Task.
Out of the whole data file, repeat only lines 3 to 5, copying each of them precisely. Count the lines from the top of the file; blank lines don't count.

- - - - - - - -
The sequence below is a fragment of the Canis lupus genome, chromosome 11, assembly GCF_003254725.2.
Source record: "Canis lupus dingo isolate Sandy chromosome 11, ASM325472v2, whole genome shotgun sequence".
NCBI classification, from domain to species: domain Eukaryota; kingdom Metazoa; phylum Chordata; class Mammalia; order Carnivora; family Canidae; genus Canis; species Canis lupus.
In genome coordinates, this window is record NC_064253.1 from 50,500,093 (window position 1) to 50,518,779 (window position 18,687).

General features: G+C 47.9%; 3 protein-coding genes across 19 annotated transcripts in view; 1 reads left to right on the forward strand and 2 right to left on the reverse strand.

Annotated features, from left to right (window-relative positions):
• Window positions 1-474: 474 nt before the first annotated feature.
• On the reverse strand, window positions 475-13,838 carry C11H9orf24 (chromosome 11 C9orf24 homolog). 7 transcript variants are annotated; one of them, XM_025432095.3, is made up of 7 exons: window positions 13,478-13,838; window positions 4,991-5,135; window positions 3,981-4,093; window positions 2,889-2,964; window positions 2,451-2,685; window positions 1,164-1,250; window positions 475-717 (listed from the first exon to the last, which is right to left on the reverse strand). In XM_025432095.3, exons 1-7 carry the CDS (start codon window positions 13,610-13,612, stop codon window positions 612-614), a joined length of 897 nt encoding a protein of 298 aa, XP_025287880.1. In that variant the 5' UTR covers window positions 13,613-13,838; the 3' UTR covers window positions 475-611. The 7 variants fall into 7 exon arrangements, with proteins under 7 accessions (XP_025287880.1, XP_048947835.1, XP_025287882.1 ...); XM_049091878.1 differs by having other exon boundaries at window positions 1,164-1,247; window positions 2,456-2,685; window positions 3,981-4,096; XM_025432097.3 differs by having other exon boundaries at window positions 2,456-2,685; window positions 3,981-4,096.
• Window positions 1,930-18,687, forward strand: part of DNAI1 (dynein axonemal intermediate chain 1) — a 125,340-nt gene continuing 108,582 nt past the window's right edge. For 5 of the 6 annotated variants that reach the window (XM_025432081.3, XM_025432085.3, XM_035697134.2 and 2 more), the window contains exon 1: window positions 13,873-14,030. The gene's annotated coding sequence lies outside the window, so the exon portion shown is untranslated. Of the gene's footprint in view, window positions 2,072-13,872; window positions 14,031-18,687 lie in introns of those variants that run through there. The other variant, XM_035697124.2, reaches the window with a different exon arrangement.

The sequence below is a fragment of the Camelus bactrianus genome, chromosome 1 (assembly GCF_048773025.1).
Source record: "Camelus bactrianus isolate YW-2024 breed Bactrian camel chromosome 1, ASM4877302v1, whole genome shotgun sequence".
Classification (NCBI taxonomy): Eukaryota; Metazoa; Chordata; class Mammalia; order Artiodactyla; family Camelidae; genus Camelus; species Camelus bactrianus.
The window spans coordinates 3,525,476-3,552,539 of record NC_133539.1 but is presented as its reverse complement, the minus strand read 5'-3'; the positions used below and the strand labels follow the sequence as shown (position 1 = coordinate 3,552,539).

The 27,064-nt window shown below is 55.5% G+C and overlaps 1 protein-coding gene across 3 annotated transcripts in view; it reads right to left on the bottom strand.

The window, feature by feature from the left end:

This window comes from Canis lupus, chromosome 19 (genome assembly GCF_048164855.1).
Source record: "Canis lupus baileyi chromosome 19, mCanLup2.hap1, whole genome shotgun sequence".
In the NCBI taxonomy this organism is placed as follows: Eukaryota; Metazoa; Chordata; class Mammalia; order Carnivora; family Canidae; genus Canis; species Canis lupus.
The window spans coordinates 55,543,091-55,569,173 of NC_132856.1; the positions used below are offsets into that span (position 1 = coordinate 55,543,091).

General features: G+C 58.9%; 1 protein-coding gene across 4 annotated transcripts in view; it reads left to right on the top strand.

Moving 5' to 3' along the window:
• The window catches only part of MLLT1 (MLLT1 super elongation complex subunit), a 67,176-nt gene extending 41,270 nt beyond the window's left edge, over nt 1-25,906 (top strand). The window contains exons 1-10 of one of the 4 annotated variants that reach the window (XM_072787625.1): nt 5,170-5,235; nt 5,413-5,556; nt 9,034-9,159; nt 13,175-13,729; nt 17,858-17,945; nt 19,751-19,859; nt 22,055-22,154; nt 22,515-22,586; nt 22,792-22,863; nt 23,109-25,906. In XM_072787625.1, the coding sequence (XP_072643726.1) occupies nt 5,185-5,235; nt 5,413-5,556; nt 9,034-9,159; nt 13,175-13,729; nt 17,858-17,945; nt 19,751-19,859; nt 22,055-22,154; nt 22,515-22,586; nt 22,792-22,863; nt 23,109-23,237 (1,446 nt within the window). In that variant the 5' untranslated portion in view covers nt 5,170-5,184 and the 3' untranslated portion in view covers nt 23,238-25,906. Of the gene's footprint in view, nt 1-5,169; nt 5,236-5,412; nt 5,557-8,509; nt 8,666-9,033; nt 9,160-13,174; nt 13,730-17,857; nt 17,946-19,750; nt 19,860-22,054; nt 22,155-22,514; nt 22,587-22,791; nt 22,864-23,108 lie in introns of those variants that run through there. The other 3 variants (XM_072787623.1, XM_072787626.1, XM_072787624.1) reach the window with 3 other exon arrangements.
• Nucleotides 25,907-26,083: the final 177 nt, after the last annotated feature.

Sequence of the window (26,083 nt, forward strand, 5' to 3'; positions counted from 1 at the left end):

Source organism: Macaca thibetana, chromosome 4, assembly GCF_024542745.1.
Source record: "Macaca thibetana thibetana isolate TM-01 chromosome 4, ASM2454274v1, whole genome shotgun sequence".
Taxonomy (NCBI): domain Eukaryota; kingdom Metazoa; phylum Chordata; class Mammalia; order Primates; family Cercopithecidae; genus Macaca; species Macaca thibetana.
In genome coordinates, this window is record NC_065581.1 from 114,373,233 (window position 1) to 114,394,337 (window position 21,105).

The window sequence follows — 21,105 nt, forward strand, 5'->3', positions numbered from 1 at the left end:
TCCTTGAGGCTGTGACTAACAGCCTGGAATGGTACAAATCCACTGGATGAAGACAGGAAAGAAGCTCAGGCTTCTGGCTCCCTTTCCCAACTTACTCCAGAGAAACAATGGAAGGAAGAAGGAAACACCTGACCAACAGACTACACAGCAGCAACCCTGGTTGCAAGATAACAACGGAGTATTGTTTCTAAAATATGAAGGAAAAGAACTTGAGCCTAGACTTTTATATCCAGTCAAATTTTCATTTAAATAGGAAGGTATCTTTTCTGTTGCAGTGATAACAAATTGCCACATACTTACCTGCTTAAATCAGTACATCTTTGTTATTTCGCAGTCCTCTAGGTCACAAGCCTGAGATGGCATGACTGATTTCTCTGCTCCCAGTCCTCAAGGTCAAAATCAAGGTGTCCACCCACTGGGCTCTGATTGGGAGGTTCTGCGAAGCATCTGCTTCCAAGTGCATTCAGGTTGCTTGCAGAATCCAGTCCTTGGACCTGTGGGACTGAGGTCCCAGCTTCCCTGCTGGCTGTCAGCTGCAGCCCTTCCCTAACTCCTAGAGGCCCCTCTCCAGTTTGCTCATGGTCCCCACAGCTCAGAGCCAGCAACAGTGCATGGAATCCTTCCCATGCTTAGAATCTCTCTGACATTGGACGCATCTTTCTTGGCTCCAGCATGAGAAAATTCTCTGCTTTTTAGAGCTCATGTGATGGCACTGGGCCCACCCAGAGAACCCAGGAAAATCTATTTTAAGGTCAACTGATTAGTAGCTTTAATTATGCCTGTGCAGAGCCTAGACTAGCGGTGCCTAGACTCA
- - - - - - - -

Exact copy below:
NCBI classification, from domain to species: domain Eukaryota; kingdom Metazoa; phylum Chordata; class Mammalia; order Carnivora; family Canidae; genus Canis; species Canis lupus.
In genome coordinates, this window is record NC_064253.1 from 50,500,093 (window position 1) to 50,518,779 (window position 18,687).

General features: G+C 47.9%; 3 protein-coding genes across 19 annotated transcripts in view; 1 reads left to right on the forward strand and 2 right to left on the reverse strand.